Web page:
Several animal experiments have also examined the relationship between BDNF and exercise. In 2017, Dalise et al. (2017) obtained surprising results in Sprague-Dawley rats. These authors compared serum myokines such as vascular endothelial growth factor-A (VEGF-A), insulin-like growth factor-1 (IGF-1), Klotho (i.e., an anti-aging single-pass membrane protein), and BDNF produced in response to different intensities (low, medium, or high) of active exercise and analogous NMES interventions. NMES did not modify IGF-1 levels yet led to a modest increase in plasma Klotho concentrations in the low- and high intensity interventions. Notably, after a medium-intensity session of NMES, serum BDNF underwent a dramatic eightfold increase (p = 0.01).
Maekawa et al. (2018) found that 50 repeated maximal electrically evoked-isometric contractions in unconscious rats were effective at increasing BDNF protein expression and activate its hippocampus receptor. These findings could provide reliable evidence of an alternative means of communication between muscle and different organs, additional to endocrine interactions.
Myostatin is an inverse modulator of muscle mass in animals and humans (McPherron and Lee, 1997; Schuelke et al., 2004; Mosher et al., 2007), inhibiting mTOR signaling (Rodriguez et al., 2011). Wall et al. (2012) showed that the expression of myostatin mRNA declined significantly after 60 min of NMES in the lower limbs, coinciding with a significant increase in MyoD mRNA expression. These results are consistent with an anabolic stimulus following a bout of resistance exercise. Dirks et al. (2014) reported that the expression of myostatin mRNA was lower after NMES compared to baseline or a control group not receiving electrical stimulation. The expression of MyoD mRNA was also increased after NMES compared to values recorded at baseline and in the non-NMES group.
Gh and Igf-1 Signaling
In an experimental study in rats subjected to sciatic neurectomy to reproduce adverse effects such as disuse amyotrophy and cortical bone loss (Feng et al., 2016), 30-min NMES sessions 5 days per week for 9 weeks downregulated mRNA expression levels of myostatin and upregulated those of mechano-growth factor (MGF) and insulin-like growth factor 1 (IGF-1).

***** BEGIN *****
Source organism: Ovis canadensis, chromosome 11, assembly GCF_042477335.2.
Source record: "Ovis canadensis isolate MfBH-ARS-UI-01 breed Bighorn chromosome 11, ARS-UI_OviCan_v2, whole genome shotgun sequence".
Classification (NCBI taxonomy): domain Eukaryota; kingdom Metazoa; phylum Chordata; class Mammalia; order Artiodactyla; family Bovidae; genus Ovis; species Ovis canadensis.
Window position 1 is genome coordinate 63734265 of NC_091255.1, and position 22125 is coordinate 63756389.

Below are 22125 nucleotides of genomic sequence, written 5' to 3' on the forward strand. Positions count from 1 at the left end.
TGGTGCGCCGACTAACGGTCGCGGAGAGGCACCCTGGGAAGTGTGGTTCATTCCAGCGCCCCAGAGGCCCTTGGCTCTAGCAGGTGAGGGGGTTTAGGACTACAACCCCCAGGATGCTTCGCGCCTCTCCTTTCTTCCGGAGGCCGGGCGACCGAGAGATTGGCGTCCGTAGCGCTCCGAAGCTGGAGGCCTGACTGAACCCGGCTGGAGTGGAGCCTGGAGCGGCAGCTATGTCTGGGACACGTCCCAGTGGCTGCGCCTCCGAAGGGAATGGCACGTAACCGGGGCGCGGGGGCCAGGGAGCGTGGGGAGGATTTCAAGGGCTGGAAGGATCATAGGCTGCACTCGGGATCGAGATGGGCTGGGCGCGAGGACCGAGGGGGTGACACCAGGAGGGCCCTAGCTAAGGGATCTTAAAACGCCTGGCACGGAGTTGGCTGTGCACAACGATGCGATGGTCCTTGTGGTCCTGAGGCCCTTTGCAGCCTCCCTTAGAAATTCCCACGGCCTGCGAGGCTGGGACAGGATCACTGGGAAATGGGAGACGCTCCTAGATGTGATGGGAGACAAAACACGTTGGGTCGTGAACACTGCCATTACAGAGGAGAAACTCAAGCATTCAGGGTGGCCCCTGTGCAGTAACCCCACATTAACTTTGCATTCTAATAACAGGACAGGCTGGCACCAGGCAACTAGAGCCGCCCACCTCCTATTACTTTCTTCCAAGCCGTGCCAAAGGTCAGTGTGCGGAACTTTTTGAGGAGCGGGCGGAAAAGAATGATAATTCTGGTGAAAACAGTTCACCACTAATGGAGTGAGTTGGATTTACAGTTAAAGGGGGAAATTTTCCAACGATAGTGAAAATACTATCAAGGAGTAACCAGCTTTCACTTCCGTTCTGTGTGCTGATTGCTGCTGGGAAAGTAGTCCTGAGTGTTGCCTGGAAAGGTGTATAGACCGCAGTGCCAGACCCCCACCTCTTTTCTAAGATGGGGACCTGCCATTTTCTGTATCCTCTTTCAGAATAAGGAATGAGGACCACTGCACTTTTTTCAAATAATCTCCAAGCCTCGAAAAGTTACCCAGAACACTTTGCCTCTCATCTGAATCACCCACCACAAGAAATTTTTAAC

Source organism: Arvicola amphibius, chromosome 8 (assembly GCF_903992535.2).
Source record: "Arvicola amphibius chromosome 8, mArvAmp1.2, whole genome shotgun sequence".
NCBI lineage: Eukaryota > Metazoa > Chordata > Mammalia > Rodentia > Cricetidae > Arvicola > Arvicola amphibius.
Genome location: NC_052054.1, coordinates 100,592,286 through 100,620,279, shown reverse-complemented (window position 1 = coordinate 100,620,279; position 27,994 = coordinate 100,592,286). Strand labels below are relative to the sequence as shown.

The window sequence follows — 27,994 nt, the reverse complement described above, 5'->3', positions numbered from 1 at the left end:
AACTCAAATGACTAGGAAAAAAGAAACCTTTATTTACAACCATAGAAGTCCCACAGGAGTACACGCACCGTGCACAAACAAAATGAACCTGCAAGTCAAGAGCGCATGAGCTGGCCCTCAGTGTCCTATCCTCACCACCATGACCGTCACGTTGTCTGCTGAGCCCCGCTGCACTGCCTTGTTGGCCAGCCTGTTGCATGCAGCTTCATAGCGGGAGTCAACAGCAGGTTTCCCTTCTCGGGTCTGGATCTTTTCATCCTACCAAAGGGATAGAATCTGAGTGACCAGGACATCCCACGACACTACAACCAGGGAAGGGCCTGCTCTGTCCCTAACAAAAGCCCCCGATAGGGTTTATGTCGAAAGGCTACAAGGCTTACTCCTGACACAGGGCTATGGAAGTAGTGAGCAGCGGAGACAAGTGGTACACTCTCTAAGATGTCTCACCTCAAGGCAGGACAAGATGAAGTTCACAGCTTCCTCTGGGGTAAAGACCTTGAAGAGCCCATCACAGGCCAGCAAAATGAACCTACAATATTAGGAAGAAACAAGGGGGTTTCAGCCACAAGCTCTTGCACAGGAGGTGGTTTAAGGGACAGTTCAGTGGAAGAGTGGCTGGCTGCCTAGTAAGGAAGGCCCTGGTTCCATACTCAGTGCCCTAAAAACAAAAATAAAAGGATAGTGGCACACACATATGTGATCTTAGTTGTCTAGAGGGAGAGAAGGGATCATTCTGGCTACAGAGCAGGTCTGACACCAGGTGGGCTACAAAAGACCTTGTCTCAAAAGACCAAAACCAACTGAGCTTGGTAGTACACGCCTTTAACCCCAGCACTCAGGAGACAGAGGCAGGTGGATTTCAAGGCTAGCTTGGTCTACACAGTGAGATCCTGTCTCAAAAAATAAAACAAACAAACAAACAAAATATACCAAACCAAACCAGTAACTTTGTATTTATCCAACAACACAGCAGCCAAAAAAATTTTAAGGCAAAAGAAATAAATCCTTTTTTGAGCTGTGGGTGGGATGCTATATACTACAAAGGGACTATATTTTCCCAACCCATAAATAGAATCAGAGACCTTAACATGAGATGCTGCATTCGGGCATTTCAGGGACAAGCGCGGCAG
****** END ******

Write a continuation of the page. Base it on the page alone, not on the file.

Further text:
In a treadmill study in Sprague-Dawley rats, resistance training (based on superimposed NMES-induced isometric contraction) led to increased and maintained IGF-1 and GLUT-4 translocation compared to aerobic exercise, suggesting a potential role of NMES resistance training as a regulator of glucose metabolism (Kido et al., 2016).
The growth hormone (GH) response to exercise is a driving force of anabolic protein synthesis linked to strength and muscle mass enhancement. NMES is a valid and efficient tool to stimulate a hormone response in healthy subjects (Aldayel et al., 2010; Wahl et al., 2014). Collectively, evidence so far suggests that NMES mediates a protective effect on muscular structural integrity and functional capacity via autocrine and paracrine mechanisms.
Dose-Effect Relationship Between Contraction Intensity and Myokines
Unfortunately, no information exists on a minimal contraction and/or number of sessions needed to stimulate myokines’ secretion. However, although at present there are no precise data about the dose-response relationship between NMES-induced contraction intensity and myokines secretion, higher intensities of muscle contraction provoked by NMES improved muscle function in patients after an anterior cruciate ligament reconstruction (Snyder-Mackler et al., 1994). There is also a linear dose-response relationship between the increase in energy expenditure and the intensity of NMES in healthy subjects (Hsu et al., 2011) as well as with muscle function in patients with rheumatoid arthritis (Almeida et al., 2018). Likewise, a linear dose-response relationship was observed between NMES intensity and quadriceps strength and voluntary activation in subjects who received NMES after total knee arthroplasty, although there was no evidence of an association with muscle cross-sectional area (Marmon and Snyder-Mackler, 2011). Therefore, it is likely that there is a dose-effect relationship between NMES intensity and other variables, but additional investigations are still needed to elucidate the dose-effect relationship between NMES intensity-frequency-duration-muscle/s and myokines’ secretion.
Potential Drawbacks and Limitations of Using Nmes
NMES-provoked muscle damage characterized by histological alterations in muscular and connective tissue, creatine kinase (CK) activity increases, declines in muscle strength, and delayed onset muscle soreness has been recently reported (Nosaka et al., 2011). Several cases of rhabdomyolysis induced by NMES have been reported (Guarascio et al., 2004; Kastner et al., 2015; Johannsen and Krogh, 2019). NMES might increase myostatin (also named GDF-8; growth/differentiation factor 8), an inhibitor of skeletal muscle growth, and GDF-15 (growth differentiation factor 15), suggesting thus that excessive NMES could damage muscles (Bloch et al., 2014). Nevertheless, it seems that pre-conditioning muscles by isometric contractions or submaximal eccentric might attenuate NMES-provoked muscle damage (Nosaka et al., 2011).